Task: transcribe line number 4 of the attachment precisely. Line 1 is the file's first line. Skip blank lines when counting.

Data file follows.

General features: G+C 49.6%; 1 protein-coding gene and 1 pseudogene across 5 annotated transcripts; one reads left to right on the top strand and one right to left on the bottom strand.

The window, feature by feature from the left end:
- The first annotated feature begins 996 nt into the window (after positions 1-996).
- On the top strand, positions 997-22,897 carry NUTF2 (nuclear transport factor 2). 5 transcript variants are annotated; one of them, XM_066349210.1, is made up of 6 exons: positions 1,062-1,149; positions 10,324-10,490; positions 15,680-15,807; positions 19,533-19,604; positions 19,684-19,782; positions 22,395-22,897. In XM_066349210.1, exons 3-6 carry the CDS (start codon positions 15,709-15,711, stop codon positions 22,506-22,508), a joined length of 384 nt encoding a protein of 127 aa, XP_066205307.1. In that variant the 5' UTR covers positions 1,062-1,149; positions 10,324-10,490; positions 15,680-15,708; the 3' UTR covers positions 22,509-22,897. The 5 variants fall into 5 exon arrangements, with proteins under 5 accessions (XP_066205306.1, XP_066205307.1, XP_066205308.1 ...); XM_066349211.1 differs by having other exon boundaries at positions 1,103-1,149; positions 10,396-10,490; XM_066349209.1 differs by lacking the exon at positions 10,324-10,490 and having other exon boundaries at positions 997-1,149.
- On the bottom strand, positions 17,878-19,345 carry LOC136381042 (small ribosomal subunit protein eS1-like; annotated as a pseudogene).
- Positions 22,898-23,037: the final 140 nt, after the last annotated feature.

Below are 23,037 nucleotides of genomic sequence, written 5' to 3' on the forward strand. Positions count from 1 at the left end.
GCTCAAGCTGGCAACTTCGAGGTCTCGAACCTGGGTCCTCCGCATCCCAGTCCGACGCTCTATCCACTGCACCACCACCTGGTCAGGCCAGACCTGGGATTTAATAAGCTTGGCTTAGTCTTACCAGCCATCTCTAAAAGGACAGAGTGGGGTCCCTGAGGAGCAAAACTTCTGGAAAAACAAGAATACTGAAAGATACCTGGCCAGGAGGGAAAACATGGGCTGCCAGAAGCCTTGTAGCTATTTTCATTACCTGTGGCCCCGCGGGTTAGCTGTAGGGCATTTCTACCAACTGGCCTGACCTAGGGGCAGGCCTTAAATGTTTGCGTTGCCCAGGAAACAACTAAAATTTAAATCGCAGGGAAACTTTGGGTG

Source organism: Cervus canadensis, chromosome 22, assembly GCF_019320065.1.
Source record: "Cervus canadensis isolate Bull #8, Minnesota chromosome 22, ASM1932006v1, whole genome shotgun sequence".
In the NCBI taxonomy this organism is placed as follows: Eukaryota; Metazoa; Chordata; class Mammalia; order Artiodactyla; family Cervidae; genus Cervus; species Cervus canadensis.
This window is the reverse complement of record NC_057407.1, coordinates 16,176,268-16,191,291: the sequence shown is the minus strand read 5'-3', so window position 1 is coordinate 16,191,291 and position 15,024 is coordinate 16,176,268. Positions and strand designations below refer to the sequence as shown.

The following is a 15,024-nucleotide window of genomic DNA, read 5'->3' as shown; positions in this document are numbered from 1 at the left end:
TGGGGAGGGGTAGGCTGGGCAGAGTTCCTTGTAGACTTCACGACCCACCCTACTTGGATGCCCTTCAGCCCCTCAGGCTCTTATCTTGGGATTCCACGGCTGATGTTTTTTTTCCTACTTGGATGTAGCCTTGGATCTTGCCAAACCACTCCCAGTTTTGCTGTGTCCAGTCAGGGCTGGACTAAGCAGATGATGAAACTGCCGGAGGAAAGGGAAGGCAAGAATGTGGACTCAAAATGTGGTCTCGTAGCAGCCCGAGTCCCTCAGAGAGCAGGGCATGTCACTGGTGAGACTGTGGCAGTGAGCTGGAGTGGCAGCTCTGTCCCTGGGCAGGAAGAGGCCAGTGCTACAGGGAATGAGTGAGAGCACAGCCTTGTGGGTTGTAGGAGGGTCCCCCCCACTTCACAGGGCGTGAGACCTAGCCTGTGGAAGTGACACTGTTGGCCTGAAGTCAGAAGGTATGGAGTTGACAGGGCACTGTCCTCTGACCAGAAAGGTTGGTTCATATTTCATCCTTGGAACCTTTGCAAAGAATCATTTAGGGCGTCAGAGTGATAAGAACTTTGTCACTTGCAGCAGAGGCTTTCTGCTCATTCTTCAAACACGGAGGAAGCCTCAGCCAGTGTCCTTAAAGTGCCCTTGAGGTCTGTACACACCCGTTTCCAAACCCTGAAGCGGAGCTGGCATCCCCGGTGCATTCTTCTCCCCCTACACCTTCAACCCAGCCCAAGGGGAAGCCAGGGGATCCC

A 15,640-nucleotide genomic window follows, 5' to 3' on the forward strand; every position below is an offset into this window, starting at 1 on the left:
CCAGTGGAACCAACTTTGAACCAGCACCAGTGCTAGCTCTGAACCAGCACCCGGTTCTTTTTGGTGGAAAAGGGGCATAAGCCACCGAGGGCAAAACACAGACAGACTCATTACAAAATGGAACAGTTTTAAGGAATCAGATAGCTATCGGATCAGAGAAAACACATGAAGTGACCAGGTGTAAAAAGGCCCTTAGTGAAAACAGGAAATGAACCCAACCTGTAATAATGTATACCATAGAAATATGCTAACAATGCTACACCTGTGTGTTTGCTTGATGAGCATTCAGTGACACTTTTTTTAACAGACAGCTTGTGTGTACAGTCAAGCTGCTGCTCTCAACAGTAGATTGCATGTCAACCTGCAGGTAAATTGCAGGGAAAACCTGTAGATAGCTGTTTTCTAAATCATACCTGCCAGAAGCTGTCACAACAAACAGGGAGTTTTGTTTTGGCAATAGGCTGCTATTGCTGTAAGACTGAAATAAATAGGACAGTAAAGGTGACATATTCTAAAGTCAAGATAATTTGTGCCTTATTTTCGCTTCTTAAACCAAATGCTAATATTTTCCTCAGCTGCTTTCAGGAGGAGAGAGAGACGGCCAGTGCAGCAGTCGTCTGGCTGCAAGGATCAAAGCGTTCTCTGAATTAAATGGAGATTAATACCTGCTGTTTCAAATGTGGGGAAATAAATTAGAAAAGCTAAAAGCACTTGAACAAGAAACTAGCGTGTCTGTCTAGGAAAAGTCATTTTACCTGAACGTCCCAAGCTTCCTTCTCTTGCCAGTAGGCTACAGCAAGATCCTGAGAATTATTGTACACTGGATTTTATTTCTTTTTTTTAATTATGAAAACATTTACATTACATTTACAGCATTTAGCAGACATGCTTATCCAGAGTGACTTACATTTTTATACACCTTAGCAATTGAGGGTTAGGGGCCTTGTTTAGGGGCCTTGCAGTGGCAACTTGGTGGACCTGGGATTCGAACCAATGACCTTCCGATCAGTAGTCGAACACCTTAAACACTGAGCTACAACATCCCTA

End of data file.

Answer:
- On the top strand, positions 997-22,897 carry NUTF2 (nuclear transport factor 2). 5 transcript variants are annotated; one of them, XM_066349210.1, is made up of 6 exons: positions 1,062-1,149; positions 10,324-10,490; positions 15,680-15,807; positions 19,533-19,604; positions 19,684-19,782; positions 22,395-22,897. In XM_066349210.1, exons 3-6 carry the CDS (start codon positions 15,709-15,711, stop codon positions 22,506-22,508), a joined length of 384 nt encoding a protein of 127 aa, XP_066205307.1. In that variant the 5' UTR covers positions 1,062-1,149; positions 10,324-10,490; positions 15,680-15,708; the 3' UTR covers positions 22,509-22,897. The 5 variants fall into 5 exon arrangements, with proteins under 5 accessions (XP_066205306.1, XP_066205307.1, XP_066205308.1 ...); XM_066349211.1 differs by having other exon boundaries at positions 1,103-1,149; positions 10,396-10,490; XM_066349209.1 differs by lacking the exon at positions 10,324-10,490 and having other exon boundaries at positions 997-1,149.